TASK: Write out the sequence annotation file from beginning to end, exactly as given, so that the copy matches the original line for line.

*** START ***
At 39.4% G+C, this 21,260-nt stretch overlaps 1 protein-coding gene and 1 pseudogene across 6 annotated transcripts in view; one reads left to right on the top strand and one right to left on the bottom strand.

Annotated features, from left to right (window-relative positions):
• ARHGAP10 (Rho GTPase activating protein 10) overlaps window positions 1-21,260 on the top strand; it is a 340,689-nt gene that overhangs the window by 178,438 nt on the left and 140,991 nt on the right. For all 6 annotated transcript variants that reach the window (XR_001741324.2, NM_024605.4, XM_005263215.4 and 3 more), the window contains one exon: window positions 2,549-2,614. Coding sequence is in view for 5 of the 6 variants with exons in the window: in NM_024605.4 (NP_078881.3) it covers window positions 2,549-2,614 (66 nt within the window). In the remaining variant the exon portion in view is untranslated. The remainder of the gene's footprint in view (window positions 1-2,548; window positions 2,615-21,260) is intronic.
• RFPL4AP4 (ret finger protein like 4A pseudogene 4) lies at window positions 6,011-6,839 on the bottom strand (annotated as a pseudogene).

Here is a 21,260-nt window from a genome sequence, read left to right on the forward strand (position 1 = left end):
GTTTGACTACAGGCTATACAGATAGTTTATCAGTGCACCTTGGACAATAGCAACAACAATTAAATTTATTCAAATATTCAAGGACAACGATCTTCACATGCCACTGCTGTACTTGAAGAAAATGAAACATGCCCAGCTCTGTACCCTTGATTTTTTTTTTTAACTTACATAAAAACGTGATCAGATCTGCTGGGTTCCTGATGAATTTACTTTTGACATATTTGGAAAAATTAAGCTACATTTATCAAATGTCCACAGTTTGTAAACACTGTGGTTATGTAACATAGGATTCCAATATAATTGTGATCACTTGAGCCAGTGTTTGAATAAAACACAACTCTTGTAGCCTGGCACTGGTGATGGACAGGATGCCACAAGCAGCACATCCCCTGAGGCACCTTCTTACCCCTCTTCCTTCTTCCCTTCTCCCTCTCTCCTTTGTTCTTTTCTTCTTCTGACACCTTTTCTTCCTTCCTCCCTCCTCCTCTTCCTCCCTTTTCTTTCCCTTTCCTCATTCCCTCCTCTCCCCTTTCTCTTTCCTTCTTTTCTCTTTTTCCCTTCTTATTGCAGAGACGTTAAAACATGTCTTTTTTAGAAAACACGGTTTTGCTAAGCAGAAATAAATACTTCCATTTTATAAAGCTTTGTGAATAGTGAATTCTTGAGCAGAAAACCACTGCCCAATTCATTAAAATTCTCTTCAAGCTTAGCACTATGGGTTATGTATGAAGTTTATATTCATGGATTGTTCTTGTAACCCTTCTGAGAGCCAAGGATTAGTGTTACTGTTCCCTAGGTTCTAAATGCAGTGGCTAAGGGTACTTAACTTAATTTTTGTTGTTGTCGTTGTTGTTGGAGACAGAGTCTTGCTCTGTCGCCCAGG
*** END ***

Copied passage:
At 39.4% G+C, this 21,260-nt stretch overlaps 1 protein-coding gene and 1 pseudogene across 6 annotated transcripts in view; one reads left to right on the top strand and one right to left on the bottom strand.

Annotated features, from left to right (window-relative positions):
• ARHGAP10 (Rho GTPase activating protein 10) overlaps window positions 1-21,260 on the top strand; it is a 340,689-nt gene that overhangs the window by 178,438 nt on the left and 140,991 nt on the right. For all 6 annotated transcript variants that reach the window (XR_001741324.2, NM_024605.4, XM_005263215.4 and 3 more), the window contains one exon: window positions 2,549-2,614. Coding sequence is in view for 5 of the 6 variants with exons in the window: in NM_024605.4 (NP_078881.3) it covers window positions 2,549-2,614 (66 nt within the window). In the remaining variant the exon portion in view is untranslated. The remainder of the gene's footprint in view (window positions 1-2,548; window positions 2,615-21,260) is intronic.
• RFPL4AP4 (ret finger protein like 4A pseudogene 4) lies at window positions 6,011-6,839 on the bottom strand (annotated as a pseudogene).

Here is a 21,260-nt window from a genome sequence, read left to right on the forward strand (position 1 = left end):
GTTTGACTACAGGCTATACAGATAGTTTATCAGTGCACCTTGGACAATAGCAACAACAATTAAATTTATTCAAATATTCAAGGACAACGATCTTCACATGCCACTGCTGTACTTGAAGAAAATGAAACATGCCCAGCTCTGTACCCTTGATTTTTTTTTTTAACTTACATAAAAACGTGATCAGATCTGCTGGGTTCCTGATGAATTTACTTTTGACATATTTGGAAAAATTAAGCTACATTTATCAAATGTCCACAGTTTGTAAACACTGTGGTTATGTAACATAGGATTCCAATATAATTGTGATCACTTGAGCCAGTGTTTGAATAAAACACAACTCTTGTAGCCTGGCACTGGTGATGGACAGGATGCCACAAGCAGCACATCCCCTGAGGCACCTTCTTACCCCTCTTCCTTCTTCCCTTCTCCCTCTCTCCTTTGTTCTTTTCTTCTTCTGACACCTTTTCTTCCTTCCTCCCTCCTCCTCTTCCTCCCTTTTCTTTCCCTTTCCTCATTCCCTCCTCTCCCCTTTCTCTTTCCTTCTTTTCTCTTTTTCCCTTCTTATTGCAGAGACGTTAAAACATGTCTTTTTTAGAAAACACGGTTTTGCTAAGCAGAAATAAATACTTCCATTTTATAAAGCTTTGTGAATAGTGAATTCTTGAGCAGAAAACCACTGCCCAATTCATTAAAATTCTCTTCAAGCTTAGCACTATGGGTTATGTATGAAGTTTATATTCATGGATTGTTCTTGTAACCCTTCTGAGAGCCAAGGATTAGTGTTACTGTTCCCTAGGTTCTAAATGCAGTGGCTAAGGGTACTTAACTTAATTTTTGTTGTTGTCGTTGTTGTTGGAGACAGAGTCTTGCTCTGTCGCCCAGG